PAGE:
Logo link to homepage

Report on Izu-Oshima (Japan) — August 1986

Scientific Event Alert Network Bulletin, vol. 11, no. 8 (August 1986)
Managing Editor: Lindsay McClelland.

Izu-Oshima (Japan) Tremor and earthquake swarm but no change in thermal activity

Please cite this report as:

Global Volcanism Program, 1986. Report on Izu-Oshima (Japan). In: McClelland, L. (ed.), Scientific Event Alert Network Bulletin, 11:8. Smithsonian Institution. https://doi.org/10.5479/si.GVP.SEAN198608-284010.

Volcano Profile |  Complete Bulletin


Izu-Oshima

Japan

34.724°N, 139.394°E; summit elev. 758 m

All times are local (unless otherwise noted)


On 20 July, JMA seismic stations on Oshima Island began to record volcanic tremor for the first time in 12 years. Tremor, recorded regularly every 2 hours, continued through early September. Event durations were about 10-30 minutes and amplitude was ~0.5 µm at station A, which at 1 km NNW of the active summit cone (Mihara) is the nearest of the five JMA seismic stations. No significant change in the volcano's weak fumarolic activity was observed by field surveys in the crater on 1, 4, and 18 August.

A 10-hour earthquake swarm occurred during the morning of 21 August. Three of the events were felt at the weather station ~5 km NNW of the summit. As in previous episodes of seismicity, epicenters were on the N part of the island, 4-5 km NNE of the summit crater.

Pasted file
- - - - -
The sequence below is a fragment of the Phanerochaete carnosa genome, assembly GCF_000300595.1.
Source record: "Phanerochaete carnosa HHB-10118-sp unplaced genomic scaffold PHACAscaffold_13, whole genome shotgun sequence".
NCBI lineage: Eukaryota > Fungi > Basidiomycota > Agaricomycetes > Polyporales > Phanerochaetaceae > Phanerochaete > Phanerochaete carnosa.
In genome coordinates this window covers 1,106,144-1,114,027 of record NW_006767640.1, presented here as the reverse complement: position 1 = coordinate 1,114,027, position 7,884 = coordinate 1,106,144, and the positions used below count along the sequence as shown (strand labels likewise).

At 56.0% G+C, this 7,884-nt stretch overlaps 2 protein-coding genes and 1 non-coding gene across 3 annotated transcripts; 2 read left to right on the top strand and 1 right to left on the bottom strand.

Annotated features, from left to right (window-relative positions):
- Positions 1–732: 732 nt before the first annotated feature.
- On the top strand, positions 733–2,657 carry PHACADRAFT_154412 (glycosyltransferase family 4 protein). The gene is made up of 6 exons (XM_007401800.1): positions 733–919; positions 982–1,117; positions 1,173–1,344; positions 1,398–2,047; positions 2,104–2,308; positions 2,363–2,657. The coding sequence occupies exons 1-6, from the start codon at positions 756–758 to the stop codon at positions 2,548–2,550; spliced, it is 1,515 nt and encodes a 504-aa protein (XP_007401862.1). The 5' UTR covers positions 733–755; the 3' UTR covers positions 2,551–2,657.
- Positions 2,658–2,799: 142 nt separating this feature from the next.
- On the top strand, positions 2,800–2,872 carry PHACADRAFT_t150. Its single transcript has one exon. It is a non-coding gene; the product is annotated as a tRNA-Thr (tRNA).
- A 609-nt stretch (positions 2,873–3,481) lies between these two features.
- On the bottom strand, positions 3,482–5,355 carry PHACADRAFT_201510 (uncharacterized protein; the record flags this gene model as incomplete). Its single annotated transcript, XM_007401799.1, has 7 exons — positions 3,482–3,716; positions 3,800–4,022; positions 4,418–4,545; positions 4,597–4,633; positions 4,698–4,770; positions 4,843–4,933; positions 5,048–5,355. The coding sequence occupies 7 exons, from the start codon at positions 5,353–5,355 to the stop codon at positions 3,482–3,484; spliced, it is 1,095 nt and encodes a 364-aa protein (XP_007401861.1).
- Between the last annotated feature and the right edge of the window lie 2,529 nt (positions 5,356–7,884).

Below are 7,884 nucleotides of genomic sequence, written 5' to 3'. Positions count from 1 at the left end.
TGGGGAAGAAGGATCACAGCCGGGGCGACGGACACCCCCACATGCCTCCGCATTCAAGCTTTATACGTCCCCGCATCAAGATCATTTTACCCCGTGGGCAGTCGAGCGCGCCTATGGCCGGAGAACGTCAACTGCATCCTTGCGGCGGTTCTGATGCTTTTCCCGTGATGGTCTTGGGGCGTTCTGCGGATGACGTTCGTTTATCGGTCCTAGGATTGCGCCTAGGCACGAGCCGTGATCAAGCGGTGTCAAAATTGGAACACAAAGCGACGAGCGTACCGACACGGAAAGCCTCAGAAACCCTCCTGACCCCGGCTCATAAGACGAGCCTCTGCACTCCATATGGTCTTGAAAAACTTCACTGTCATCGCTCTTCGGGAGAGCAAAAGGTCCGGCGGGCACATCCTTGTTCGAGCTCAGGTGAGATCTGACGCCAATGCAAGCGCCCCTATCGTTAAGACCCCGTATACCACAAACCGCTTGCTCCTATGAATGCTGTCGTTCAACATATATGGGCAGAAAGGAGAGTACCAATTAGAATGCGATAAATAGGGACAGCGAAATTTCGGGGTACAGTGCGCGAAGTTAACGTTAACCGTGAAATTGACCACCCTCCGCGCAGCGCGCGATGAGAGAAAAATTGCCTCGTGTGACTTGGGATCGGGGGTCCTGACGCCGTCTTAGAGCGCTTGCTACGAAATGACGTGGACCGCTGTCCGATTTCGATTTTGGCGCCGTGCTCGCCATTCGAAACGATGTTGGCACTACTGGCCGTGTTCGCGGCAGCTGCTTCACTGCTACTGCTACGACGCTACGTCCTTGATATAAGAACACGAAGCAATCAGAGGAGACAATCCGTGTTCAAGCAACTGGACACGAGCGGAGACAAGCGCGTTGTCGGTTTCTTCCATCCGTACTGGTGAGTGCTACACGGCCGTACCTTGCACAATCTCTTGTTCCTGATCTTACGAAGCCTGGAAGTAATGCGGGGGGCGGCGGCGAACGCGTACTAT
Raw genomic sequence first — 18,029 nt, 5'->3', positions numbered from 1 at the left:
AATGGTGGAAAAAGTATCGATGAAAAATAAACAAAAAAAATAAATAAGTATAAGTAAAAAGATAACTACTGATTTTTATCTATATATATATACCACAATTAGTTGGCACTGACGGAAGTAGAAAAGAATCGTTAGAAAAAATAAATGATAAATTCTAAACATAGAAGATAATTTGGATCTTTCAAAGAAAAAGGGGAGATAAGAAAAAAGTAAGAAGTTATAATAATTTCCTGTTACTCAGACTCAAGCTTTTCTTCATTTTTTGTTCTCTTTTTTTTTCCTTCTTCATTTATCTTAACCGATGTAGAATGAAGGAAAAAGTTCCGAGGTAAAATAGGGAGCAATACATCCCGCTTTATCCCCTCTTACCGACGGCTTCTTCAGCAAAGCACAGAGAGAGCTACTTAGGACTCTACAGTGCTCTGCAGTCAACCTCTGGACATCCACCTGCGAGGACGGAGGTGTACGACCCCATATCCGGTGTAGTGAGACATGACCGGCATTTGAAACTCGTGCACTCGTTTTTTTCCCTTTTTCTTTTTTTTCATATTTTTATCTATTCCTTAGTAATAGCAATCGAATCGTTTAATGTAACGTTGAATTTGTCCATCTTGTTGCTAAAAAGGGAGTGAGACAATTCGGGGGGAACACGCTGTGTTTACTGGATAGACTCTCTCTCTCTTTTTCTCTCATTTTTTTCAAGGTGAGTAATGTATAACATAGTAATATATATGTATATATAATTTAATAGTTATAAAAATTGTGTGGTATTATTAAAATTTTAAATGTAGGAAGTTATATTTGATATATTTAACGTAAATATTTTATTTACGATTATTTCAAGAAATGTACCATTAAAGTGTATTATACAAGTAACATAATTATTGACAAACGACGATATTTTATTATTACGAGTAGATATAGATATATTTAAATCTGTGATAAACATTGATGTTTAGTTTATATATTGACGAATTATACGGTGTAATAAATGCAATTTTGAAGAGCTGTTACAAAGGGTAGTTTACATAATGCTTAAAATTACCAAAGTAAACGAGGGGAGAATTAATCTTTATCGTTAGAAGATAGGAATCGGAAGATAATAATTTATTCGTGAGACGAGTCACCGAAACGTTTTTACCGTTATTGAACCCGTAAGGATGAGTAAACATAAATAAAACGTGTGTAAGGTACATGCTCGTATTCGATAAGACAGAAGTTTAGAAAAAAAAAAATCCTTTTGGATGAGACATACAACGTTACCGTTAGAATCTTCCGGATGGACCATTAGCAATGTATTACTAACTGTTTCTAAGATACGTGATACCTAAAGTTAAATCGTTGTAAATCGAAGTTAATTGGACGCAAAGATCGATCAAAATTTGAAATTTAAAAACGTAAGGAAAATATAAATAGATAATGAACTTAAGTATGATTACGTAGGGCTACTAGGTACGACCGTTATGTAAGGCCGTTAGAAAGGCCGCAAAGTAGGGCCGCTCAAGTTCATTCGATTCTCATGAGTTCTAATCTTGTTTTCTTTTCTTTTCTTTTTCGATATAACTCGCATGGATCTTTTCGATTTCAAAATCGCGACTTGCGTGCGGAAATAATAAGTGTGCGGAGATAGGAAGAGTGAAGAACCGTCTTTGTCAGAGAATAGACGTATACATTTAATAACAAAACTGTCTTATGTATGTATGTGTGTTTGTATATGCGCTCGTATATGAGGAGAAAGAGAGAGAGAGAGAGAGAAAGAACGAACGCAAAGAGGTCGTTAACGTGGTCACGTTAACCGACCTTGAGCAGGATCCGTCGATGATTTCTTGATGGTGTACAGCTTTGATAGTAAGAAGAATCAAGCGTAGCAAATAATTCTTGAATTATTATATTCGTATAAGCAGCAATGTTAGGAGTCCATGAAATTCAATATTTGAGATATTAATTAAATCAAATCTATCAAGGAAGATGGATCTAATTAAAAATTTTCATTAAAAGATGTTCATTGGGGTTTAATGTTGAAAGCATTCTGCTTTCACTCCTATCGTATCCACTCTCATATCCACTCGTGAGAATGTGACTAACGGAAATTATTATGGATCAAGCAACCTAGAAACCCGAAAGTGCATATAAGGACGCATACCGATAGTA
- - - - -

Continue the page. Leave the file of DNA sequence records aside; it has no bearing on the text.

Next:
Geologic Background. Izu-Oshima volcano in Sagami Bay, east of the Izu Peninsula, is the northernmost of the Izu Islands. The broad, low stratovolcano forms an 11 x 13 km island and was constructed over the remnants of three dissected stratovolcanoes. It is capped by a 4-km-wide caldera with a central cone, Miharayama, that has been the site of numerous historical eruptions. More than 40 cones are located within the caldera and along two parallel rift zones trending NNW-SSE. Although it is a dominantly basaltic volcano, strong explosive activity has occurred at intervals of 100-150 years throughout the past few thousand years. Historical activity dates back to the 7th century CE. A major eruption in 1986 produced spectacular lava fountains up to 1600 m height and a 16-km-high eruption column; more than 12,000 people were evacuated from the island.

Information Contacts: JMA.